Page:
Guest op-ed from Erika Brighi of Marion, Iowa, a member of Advocates for Social Justice
Black. Lives. Matter. We have heard these three words before — yet this time, the fight feels different. All lives matter, right? Yes. That’s the goal. But “all lives matter” can’t be true until black lives matter as well. The fight for justice has never stopped, but this time, there are more voices and they are louder; they aren’t being silenced after your typical week of anger and outcries on social media.
The voices are still there. Allyship is becoming stronger.
On a recent trip down to the Smoky Mountains, my significant other and I made a stop in Indianapolis and joined a peaceful protest. We then stopped in Louisville to witness a community mourning for their own, Breonna Taylor, with an event at Jefferson Square Park that was filled with live music, food and vendors and ended with a peaceful march through the streets.
That day changed me. I became a stronger ally. As we walked away from the march and toward our car, we approached two men and one of them repeatedly screamed at us. That man wasn’t angry with me. Those words were coming from a man whose voice has been unheard. A man who is angry with a system and a world that’s failed him.
I tried to understand the emotion of a man who has suffered from systemic oppression and intentional disadvantages due to his skin color. This man and his community were mourning a tragic and avoidable death of their own. I tried to feel his pain through his screams.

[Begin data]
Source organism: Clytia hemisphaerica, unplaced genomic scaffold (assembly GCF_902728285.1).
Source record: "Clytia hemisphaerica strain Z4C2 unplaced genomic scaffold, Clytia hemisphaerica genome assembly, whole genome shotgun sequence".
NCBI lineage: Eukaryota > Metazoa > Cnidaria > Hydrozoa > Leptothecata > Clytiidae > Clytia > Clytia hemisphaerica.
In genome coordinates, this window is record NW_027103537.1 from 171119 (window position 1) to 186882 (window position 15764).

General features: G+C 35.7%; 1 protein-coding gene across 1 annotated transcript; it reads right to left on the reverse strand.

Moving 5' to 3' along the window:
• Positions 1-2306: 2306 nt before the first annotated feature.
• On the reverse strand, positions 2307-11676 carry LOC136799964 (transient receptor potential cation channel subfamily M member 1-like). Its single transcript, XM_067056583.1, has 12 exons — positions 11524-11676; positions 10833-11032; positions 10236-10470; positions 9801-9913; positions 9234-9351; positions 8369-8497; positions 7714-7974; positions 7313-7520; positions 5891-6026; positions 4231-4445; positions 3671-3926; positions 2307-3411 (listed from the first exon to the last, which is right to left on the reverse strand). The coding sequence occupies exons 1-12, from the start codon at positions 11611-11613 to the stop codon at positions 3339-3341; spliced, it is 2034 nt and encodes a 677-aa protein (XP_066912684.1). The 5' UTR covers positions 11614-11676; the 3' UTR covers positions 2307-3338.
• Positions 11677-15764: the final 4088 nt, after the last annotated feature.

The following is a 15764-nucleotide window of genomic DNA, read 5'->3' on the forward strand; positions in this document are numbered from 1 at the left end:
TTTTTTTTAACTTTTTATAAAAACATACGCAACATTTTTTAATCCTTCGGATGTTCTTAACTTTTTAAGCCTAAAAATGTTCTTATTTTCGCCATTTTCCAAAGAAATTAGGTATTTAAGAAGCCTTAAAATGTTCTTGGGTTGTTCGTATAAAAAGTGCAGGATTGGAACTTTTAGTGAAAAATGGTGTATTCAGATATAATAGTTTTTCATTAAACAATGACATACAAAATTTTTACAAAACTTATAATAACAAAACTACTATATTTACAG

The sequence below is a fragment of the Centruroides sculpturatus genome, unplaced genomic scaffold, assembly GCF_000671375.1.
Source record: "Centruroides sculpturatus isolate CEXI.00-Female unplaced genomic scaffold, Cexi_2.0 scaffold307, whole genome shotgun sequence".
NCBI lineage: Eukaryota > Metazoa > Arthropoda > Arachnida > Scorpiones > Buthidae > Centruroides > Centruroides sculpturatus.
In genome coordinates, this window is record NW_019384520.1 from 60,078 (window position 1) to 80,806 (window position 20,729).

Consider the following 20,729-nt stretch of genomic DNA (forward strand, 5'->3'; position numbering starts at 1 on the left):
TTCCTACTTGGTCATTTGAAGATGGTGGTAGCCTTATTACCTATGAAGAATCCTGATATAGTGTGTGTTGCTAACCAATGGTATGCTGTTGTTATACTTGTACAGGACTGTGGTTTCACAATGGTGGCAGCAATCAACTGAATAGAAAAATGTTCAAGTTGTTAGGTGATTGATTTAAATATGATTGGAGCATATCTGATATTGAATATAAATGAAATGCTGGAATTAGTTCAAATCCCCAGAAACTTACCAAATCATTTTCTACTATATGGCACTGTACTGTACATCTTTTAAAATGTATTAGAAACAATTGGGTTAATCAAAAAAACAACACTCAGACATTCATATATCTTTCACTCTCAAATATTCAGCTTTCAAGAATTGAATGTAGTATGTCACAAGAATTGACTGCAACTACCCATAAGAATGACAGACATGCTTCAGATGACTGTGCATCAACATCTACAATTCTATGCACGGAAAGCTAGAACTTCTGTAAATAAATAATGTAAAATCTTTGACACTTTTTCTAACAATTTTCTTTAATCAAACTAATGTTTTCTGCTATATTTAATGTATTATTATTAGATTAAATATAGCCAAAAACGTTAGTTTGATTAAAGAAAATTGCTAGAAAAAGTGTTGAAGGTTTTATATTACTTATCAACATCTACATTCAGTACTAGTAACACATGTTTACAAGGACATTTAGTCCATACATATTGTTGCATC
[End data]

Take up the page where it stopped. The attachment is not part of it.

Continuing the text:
In that moment, I knew I was in the right place. The right path. It reaffirmed my desire to fight for justice and for the voices of the unheard. I pray for the day when systemic oppression ends. I pray for the day when eyes and hearts are opened and well-intentioned people recognize our biases, when we see color, and we listen to people who share their story and don’t deny their experience when it doesn’t fit our narrative or align with someone else’s story.
It’s time to come together, not further the divide. It’s time to build our community. It’s happening now. We are witnessing our community come together to fight for justice.
I am proud to be a part of and follow the lead of our very own grassroots organization known as the Advocates for Social Justice (ASJ), whose mission is to create social, political and environmental change within the Cedar Rapids community, prioritizing the objectives of the #BLM movement. In just a short period of time, the leaders and allies of ASJ have come so far, but there is more work to be done. Other governments across the country seem to understand the benefit of working hand-in-hand with the grassroots organizers calling for change, and I hope our mayor and the rest of our municipal government here in Cedar Rapids continue to do the same.
I ask of you three things — to listen, to learn and to love. Because once we listen to understand, once we are willing to learn, and once we open our hearts to love, maybe black lives will matter, and we will finally be closer to all lives mattering. Years from now, when you look back on this time, what part of history will you be on?
The views expressed here are Erika Brighi’s own and do not represent the views of her employer or any other party.
By Erika Brighi of Marion, Iowa, a member of Advocates for Social Justice
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